In today’s global market and with the increase of e-commerce, a business will often look to other markets to sell its products and, as such, may wish to protect its trade marks in as many countries as possible.
A business will sometimes register its marks before using them in the market, and will take steps to conceal them from the public before the products or services are launched.
This could ensure that the resources expended by the business will have maximum impact on consumers, and will deny third parties the opportunity to (a) start using the marks in trade before the business itself launches its products or services in various markets, and (b) make applications to have the mark registered before the business itself files an application to register the trade mark. This could result in the third party being able to claim a prior right and bar the business’s application.
Not only is the registration of a trade mark vital, but the date when the application is filed is also significant. Why is the filing date important?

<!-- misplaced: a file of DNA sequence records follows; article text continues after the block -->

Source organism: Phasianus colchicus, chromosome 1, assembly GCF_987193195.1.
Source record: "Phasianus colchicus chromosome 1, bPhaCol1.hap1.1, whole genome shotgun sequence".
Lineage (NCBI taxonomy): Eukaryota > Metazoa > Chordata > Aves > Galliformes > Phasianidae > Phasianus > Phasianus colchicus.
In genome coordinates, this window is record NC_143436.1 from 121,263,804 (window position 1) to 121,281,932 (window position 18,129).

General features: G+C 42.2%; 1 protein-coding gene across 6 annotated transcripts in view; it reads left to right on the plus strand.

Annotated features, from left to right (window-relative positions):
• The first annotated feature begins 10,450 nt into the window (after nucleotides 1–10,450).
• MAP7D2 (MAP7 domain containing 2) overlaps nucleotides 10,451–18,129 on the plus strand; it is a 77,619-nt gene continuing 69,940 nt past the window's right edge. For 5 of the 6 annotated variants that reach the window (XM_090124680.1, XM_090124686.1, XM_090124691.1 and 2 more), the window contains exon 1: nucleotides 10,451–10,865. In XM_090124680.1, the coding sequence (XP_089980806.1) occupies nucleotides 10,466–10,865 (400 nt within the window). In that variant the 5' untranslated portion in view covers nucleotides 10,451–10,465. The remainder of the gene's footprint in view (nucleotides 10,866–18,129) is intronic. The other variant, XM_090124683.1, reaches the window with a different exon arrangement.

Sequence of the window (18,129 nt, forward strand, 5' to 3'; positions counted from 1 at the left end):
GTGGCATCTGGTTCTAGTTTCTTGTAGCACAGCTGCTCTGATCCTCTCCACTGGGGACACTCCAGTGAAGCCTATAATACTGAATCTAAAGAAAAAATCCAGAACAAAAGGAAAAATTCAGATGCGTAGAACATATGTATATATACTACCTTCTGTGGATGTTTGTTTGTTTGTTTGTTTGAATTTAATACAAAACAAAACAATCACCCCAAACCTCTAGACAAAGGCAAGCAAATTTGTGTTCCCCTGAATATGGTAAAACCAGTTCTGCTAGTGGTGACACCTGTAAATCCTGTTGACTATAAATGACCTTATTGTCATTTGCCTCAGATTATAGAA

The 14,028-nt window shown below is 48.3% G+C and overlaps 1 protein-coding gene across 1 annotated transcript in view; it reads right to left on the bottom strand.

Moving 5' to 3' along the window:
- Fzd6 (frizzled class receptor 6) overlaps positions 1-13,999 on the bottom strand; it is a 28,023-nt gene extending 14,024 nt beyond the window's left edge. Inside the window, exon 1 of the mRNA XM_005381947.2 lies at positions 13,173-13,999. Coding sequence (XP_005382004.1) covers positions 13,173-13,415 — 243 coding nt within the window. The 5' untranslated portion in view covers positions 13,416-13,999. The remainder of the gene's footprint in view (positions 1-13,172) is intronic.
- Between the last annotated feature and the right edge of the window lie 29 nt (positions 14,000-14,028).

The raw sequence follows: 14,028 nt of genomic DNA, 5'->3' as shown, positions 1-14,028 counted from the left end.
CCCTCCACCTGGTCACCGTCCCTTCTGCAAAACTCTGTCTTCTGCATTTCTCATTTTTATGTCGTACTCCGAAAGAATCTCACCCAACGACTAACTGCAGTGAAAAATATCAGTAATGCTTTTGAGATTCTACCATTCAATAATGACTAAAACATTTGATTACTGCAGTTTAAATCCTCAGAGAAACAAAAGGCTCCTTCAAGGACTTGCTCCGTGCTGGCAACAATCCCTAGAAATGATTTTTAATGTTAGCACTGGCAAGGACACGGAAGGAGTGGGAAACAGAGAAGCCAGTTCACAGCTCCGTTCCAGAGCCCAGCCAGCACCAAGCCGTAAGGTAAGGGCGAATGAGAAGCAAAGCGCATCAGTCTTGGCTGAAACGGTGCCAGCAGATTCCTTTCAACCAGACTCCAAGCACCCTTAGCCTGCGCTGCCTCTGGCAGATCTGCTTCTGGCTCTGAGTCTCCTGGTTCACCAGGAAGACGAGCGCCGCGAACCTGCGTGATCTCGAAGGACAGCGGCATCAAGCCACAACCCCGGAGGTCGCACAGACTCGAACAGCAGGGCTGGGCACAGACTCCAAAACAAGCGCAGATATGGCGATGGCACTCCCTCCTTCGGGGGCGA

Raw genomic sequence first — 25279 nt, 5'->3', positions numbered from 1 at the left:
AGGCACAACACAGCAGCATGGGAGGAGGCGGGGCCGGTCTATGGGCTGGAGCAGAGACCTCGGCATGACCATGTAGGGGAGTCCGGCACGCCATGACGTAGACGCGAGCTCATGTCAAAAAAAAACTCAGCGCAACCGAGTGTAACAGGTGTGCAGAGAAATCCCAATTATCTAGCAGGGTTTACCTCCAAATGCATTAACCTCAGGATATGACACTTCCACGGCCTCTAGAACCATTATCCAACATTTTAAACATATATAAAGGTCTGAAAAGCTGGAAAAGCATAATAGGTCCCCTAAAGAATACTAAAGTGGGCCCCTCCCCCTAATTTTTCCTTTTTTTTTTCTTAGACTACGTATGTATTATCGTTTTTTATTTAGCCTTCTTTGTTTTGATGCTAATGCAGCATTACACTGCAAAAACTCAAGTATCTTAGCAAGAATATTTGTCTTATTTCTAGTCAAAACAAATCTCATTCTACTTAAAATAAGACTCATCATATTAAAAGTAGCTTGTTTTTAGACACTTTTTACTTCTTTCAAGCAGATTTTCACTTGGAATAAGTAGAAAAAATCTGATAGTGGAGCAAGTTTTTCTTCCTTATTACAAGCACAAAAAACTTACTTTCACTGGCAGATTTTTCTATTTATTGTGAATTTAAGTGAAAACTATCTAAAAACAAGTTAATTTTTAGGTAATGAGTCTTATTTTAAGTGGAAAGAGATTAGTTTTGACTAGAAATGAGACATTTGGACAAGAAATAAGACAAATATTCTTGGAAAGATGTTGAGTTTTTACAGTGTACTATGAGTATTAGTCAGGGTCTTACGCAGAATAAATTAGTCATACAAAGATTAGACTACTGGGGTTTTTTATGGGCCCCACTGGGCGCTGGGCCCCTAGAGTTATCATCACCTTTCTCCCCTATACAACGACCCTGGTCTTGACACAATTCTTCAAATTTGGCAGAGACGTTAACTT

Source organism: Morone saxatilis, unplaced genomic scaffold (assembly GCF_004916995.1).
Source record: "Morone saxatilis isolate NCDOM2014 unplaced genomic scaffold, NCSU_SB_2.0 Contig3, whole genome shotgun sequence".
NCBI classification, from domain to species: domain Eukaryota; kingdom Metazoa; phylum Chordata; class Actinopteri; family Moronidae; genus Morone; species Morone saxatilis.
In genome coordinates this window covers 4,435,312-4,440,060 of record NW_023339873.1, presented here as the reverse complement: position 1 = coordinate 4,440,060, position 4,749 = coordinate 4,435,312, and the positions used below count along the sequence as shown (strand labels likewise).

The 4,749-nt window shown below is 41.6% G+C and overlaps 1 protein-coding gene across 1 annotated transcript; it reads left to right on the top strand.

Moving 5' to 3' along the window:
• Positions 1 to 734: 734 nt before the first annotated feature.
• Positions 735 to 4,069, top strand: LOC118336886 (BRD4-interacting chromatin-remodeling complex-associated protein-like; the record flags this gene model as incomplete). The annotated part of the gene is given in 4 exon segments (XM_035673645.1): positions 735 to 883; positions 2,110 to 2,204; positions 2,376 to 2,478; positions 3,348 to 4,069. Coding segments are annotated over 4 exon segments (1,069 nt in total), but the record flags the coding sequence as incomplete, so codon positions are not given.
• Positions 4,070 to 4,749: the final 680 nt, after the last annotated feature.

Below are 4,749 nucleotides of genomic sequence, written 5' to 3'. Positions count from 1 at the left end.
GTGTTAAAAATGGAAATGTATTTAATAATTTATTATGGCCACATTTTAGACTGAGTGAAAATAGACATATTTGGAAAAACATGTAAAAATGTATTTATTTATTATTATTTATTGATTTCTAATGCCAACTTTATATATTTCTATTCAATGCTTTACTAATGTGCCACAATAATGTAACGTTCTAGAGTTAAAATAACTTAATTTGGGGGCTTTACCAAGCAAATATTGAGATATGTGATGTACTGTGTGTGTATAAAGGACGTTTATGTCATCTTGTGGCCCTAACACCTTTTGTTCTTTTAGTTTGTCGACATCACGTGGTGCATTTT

A trade mark application made at the Jamaica Intellectual Property Office (JIPO) is not accepted for registration if: 1) it is identical with an earlier trade mark, and the goods or services are identical to or similar with the goods or services for which the earlier trade mark is protected; or 2) it is similar with an earlier trade mark, and the goods or services in relation to which application for registration is made are identical or similar to those for which the earlier trade mark is registered; and if there exists a likelihood of confusion on the part of the public, including the likelihood of association with the earlier trade mark.
Published in the Jamaica Observer
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